The on-going, first-hand tale of a journey through medical oncology... and what happens after.

Wednesday, December 26, 2007


Hello. Remember me? I've been "off-blog" for nearly a month now, and have been feeling more and more guilty about that. So, where have I been, you ask? Well, I have been wallowing in the distraction of not having any more chemo-therapy to endure. I have been swimming in the warm waters of a slowly healing body, experiencing the flavors of beer, wine, scotch, and ethnic foods as often as possible. In short, I have been trying to reclaim some semblance of normalcy at the end of Ed's cancer-year.

My fingertips tingle a bit all the time, but especially when I exert any pressure with them (like typing) - and I have a lot of trouble with the collar buttons on my work shirts each morning. I mistrust my fine finger coordination, and have found that I drop things more often than I think I should. My feet tingle constantly too - and this is especially difficult at night (when I think that my feet are extremely cold but they are just, ummmm, tingling).

I would say, though, that getting *away* from cancer-world is virtually impossible. My family and I went on a very relaxing cruise in the Eastern Caribbean. We enjoyed warm weather, calm seas, wonderful meals and no responsibilities for seven straight days. We enjoyed each other's company as well as the companionship of several hundred strangers, and were treated royally by the staff and crew of the Celebrity Millennium. We frolicked on tropical beaches, we enjoyed the massages, the tropical fishes, and the shopping in far-off ports. In short, we had a lot of fun. But I couldn't seem to shake the nagging feeling that my world is still shifted from the *way it was*. My port is still bulging out of my upper-right chest, and I know I have a CT scan tomorrow and an appointment with my oncologist next Wednesday.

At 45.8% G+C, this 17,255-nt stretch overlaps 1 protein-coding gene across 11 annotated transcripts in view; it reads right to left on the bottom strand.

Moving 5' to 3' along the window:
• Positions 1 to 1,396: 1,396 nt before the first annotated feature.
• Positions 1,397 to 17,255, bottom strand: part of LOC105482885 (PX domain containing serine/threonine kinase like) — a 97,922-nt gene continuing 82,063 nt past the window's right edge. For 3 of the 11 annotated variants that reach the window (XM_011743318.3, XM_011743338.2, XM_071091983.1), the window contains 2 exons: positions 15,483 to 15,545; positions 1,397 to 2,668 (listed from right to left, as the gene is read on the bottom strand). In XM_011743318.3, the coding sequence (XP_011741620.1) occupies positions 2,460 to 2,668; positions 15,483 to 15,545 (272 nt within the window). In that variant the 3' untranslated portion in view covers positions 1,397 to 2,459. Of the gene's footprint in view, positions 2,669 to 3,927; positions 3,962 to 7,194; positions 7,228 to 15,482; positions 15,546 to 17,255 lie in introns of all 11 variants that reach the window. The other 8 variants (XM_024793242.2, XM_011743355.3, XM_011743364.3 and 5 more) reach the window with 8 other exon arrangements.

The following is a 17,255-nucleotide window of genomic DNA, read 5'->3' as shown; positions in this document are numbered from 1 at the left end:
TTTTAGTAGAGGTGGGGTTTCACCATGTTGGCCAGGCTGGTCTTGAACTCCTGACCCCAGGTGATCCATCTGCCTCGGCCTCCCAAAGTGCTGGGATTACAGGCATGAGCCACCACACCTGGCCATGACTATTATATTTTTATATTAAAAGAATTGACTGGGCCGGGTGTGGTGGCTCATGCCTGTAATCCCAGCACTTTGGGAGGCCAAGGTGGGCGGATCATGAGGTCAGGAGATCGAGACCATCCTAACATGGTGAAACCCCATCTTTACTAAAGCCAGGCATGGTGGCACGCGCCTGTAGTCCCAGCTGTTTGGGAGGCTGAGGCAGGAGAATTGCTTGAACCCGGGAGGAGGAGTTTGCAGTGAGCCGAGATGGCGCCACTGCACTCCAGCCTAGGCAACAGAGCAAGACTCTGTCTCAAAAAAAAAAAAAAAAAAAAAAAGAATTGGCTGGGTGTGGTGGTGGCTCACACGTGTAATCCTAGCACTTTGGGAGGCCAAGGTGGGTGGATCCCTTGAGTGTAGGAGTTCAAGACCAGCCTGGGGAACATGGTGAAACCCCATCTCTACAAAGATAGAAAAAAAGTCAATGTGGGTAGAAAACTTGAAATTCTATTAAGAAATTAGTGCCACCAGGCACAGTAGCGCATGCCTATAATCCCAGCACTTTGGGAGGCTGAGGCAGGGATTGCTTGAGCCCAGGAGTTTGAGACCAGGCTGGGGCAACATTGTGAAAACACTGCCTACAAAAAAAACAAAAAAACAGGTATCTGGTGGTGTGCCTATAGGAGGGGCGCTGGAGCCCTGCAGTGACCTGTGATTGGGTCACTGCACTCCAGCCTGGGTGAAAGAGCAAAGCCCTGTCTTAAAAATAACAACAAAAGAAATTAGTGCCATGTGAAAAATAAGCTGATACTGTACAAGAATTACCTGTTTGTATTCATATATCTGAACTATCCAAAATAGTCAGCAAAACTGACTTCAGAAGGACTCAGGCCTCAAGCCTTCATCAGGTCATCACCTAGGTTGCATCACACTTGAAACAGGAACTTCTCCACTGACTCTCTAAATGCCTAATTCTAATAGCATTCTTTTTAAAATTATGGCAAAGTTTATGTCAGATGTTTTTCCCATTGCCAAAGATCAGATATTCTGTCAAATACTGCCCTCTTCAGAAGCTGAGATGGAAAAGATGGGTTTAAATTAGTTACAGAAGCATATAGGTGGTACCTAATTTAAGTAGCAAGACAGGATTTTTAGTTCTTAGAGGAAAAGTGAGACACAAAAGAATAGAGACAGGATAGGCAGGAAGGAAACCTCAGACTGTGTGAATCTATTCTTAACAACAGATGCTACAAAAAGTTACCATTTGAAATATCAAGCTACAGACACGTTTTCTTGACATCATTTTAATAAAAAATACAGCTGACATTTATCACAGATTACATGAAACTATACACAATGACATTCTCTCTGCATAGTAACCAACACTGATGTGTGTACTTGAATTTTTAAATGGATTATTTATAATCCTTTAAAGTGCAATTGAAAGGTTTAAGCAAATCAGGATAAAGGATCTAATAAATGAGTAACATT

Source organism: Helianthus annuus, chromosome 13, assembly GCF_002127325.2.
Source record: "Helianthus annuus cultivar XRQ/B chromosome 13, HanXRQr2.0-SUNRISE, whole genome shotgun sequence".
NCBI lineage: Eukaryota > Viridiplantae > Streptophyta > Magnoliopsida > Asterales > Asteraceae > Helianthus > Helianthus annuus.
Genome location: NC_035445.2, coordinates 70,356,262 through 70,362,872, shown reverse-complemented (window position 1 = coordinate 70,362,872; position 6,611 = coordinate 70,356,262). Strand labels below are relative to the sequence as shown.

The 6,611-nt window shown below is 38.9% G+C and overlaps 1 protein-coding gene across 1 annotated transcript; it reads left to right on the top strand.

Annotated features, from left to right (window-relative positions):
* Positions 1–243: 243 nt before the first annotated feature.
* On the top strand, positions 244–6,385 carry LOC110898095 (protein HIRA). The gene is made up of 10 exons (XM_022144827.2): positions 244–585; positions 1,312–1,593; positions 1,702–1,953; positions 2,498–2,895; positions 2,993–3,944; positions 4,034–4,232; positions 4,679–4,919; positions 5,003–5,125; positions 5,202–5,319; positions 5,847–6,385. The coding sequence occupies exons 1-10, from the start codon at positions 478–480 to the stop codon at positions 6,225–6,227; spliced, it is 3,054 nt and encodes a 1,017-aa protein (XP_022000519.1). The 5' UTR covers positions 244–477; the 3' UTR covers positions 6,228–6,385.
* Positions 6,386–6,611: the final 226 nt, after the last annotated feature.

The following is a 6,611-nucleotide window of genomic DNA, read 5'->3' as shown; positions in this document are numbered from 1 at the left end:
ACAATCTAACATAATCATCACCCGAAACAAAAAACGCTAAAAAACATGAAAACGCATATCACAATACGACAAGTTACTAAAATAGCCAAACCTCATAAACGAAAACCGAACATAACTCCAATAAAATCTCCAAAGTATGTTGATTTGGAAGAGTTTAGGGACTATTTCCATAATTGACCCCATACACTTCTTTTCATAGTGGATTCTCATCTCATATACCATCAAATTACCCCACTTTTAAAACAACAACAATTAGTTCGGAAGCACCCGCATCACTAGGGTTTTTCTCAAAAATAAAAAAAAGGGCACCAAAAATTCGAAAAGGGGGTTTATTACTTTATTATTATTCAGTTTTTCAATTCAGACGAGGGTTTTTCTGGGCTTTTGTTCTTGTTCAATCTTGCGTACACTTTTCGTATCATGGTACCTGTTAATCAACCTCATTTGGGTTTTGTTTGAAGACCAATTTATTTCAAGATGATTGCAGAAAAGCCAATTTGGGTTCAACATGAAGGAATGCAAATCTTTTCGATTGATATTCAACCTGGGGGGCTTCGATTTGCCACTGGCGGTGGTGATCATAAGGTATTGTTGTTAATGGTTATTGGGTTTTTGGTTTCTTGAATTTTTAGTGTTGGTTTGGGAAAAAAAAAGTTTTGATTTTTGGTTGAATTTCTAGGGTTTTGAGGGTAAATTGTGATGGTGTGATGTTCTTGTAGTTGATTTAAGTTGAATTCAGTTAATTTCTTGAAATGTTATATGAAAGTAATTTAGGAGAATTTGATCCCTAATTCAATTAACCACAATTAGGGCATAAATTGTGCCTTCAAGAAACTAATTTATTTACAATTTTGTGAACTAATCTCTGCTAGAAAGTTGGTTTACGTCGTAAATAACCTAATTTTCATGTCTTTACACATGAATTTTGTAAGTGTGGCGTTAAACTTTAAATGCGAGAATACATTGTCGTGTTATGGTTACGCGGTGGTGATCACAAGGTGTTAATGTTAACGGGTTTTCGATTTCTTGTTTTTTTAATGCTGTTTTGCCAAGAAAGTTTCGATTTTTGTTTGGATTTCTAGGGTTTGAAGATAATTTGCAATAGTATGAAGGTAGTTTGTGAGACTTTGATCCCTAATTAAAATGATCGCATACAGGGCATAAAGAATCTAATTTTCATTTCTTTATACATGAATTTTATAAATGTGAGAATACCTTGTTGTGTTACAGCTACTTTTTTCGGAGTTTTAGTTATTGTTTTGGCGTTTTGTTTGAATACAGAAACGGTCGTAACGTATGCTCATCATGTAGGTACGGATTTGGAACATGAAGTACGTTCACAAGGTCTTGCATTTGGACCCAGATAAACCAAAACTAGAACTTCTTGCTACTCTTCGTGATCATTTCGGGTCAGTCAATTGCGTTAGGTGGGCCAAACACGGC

Respite - a break from the way things are - is essential. "Vacation" is an Americanism that I have never found to encourage relaxation. I tend to try to force too much *stuff* into too little time, and end up stressing out about the content of that time. This cruise ended up being a great respite for me, but only after a couple days' worth of stress about spending money and over-planning daily activities. I am so glad that we went, and glad for the companionship of my wife, my daughter, and my brother-in-law... and for the anonymity of cruising with strangers. Sometimes getting away from "it all" is impossible, but we managed to get away from most of it. And for this I am most grateful!

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